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Monday, July 22, 2013

BAM R&B Festival at MetroTech Preview:

By Robert Wood

The BAM R&B Festival at MetroTech—BAM's free summertime showcase of heavy hitters from R&B, reggae, funk, and other genres—runs this year through August 8, with concerts happening (almost) every Thursday at noon. That means lunchtime for most, so for the full MetroTech experience, we suggest bringing takeout from a nearby restaurant and making an afternoon (or a long lunch break) out of it. Check back every week for these previews, which will also suggest appropriate eats to enjoy along with the music, and pigeons, in Downtown Brooklyn.

Thu, Jul 25 at 12pm
MetroTech Commons | map

In a nutshell:
Superstar Niger-born guitarist in the vein of the great Ali Farke Touré

West African blues rock

What to Know:
Bombino’s latest album was produced by Black Keys front man Dan Auerbach, which in many ways makes perfect sense. Bombino’s “desert blues” guitar is gritty, up front, and immensely expressive, not unlike Auerbach’s own sound. But their backgrounds are surely different: Bombino is one of 17 brothers and sisters and a member of North Africa’s perpetually exiled Taureg ethnic group, for whom the guitar has long been associated with songs supporting their various rebellions. You can hear that determination in Bombino’s music, which glimmers like a blade in the desert sun.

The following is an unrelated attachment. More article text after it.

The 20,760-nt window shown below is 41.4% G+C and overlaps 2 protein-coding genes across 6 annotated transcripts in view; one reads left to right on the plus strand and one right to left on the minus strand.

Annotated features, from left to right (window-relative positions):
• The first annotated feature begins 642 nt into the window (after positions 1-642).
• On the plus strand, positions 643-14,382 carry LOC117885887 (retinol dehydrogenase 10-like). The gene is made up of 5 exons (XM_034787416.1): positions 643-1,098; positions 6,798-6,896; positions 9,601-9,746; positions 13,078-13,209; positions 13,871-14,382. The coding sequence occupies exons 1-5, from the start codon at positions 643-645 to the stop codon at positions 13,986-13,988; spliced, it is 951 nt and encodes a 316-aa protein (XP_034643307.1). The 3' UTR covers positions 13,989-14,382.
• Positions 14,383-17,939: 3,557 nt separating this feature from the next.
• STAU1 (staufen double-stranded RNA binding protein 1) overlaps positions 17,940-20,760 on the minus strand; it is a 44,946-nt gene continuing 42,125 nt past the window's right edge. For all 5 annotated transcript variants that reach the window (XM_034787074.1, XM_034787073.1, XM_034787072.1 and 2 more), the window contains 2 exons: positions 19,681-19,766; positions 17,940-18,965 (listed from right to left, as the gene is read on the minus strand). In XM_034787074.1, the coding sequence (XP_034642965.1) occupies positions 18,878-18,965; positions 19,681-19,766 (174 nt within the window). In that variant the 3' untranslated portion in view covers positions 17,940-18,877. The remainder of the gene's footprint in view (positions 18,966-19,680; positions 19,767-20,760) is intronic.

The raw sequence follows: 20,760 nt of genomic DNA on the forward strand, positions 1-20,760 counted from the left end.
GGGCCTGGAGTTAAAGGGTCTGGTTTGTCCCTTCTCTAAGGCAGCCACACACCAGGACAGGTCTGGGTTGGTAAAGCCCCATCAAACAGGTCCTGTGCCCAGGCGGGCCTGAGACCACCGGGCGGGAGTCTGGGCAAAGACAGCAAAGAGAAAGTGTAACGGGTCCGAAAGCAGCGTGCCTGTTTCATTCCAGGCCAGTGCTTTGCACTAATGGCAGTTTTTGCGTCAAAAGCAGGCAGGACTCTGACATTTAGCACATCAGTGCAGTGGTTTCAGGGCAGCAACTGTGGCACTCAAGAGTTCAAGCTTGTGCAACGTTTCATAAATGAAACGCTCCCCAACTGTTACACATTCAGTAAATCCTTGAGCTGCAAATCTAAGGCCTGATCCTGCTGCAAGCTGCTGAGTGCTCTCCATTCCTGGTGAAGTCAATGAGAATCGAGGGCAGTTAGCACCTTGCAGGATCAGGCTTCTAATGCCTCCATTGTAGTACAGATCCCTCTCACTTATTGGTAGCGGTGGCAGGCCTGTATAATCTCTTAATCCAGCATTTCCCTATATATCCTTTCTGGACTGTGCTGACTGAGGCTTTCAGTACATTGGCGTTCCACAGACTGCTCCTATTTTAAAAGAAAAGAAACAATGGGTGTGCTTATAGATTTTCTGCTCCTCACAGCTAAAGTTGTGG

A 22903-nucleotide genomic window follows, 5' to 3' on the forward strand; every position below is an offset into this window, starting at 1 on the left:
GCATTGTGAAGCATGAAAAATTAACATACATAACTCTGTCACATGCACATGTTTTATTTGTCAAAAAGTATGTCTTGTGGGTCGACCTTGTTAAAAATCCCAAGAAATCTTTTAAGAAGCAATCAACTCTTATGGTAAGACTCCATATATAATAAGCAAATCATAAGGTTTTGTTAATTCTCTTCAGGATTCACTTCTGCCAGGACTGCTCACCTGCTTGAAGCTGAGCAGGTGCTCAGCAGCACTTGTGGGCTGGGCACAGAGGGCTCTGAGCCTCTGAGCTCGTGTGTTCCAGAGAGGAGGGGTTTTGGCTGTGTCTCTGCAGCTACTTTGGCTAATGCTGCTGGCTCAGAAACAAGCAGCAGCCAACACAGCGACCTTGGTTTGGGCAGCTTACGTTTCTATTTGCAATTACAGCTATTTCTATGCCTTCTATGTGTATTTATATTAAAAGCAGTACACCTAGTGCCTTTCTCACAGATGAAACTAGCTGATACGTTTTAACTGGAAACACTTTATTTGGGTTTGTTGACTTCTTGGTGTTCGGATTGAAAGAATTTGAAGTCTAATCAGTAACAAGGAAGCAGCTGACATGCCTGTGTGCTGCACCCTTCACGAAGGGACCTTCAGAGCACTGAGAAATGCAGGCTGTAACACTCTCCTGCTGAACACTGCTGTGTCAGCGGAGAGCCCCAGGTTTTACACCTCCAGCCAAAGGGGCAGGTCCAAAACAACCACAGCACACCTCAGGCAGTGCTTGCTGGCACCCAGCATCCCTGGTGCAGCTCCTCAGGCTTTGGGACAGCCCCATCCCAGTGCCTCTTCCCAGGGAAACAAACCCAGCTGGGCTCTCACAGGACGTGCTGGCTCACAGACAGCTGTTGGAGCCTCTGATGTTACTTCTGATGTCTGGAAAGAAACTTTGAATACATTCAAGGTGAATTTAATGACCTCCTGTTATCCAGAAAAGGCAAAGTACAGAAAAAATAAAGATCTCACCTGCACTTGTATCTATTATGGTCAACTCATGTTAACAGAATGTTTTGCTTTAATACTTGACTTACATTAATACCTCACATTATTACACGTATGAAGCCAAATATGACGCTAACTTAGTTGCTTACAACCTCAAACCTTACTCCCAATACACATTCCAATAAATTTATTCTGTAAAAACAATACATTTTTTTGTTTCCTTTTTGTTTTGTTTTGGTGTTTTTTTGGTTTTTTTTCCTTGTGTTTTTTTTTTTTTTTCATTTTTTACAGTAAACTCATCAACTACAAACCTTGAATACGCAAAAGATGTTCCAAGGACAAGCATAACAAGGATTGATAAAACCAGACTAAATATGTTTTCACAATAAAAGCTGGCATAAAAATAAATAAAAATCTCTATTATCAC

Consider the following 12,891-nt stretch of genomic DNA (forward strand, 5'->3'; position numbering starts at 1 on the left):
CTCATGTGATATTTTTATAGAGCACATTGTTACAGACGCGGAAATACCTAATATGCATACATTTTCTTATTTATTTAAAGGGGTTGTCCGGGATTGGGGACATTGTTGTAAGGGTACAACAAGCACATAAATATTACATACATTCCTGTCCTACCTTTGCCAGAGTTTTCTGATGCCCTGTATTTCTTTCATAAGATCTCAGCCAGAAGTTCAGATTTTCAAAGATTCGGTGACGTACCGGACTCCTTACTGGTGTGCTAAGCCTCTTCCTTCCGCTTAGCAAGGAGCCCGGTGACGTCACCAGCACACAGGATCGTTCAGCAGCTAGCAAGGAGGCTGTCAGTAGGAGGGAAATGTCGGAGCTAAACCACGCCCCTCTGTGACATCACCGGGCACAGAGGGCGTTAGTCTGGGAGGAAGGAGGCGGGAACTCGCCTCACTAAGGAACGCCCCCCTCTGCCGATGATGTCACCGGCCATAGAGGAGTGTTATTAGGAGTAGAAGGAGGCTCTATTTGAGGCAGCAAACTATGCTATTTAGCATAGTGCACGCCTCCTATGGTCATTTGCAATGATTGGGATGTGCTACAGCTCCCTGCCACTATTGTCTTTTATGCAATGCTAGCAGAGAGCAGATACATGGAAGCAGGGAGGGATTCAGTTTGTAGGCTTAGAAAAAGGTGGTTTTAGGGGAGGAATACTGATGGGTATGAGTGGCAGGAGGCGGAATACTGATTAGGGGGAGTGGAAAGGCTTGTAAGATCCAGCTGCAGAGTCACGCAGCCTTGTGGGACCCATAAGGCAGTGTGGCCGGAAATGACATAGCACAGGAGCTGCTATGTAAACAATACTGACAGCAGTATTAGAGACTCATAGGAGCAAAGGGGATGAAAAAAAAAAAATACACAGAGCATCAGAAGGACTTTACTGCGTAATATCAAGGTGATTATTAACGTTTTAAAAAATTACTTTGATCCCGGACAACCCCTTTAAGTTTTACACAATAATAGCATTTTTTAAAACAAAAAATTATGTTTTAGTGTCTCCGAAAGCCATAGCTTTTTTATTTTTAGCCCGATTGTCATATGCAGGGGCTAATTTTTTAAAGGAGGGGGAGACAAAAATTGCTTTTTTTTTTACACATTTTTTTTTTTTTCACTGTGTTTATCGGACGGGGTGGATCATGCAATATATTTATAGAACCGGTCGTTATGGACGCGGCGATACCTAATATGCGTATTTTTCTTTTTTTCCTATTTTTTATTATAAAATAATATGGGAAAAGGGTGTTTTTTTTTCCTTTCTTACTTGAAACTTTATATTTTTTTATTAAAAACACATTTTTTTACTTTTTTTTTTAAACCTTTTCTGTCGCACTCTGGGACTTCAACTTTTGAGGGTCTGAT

You might like them if you like:
Tinawariwen, Ali Farke Touré, Vieux Farka Touré

Appropriateness for getting down / getting it on:
70% / 30%

What to do about lunch: 
Eat your usual baloney and cheese sandwich and defer your culinary homage to Bombino until the next time you're on the beach. Taguella is a thick crèpe that Taureg people have traditionally baked in makeshift ovens made from hot Sahara sand. Could there be a more fascinating example of a food's intimate relationship to the land? Here's a recipe, courtesy of

2.2 lbs. of millet flour, coarsely sifted
Roughly 9 oz. of water
Large pinch of salt
Large enamel bowl

Mix together the millet flour and water in the enamel bowl. Add the pinch of salt. Knead the dough, flattening it into a disc.

Dig a low, shallow hole in the desert. Build a low fire from wood and charcoal in the hole.

Place the dough directly in the fire’s ashes. Scrape the surface with a plant stalk hot from the fire to keep the surface clean from sand.

Cover the dough with hot sand and small charcoal from the fire.

To check the dough’s temperature, poke it with a stick. If it’s soft, it still needs to cook.

Let the dough bake for about 20 minutes.

Turn the dough over, cover it again with hot sand and charcoal and let it bake for another 20 minutes.

Take the bread out of the oven. To get rid of the sand, shake the bread or sprinkle it with water.

Then, break into small pieces and serve.


  1. Nomad is one of my favorites this year so far. When you read about Bombino's story, it is really interesting to see how life can take you in all sorts of interesting directions. Cool interview with him here:

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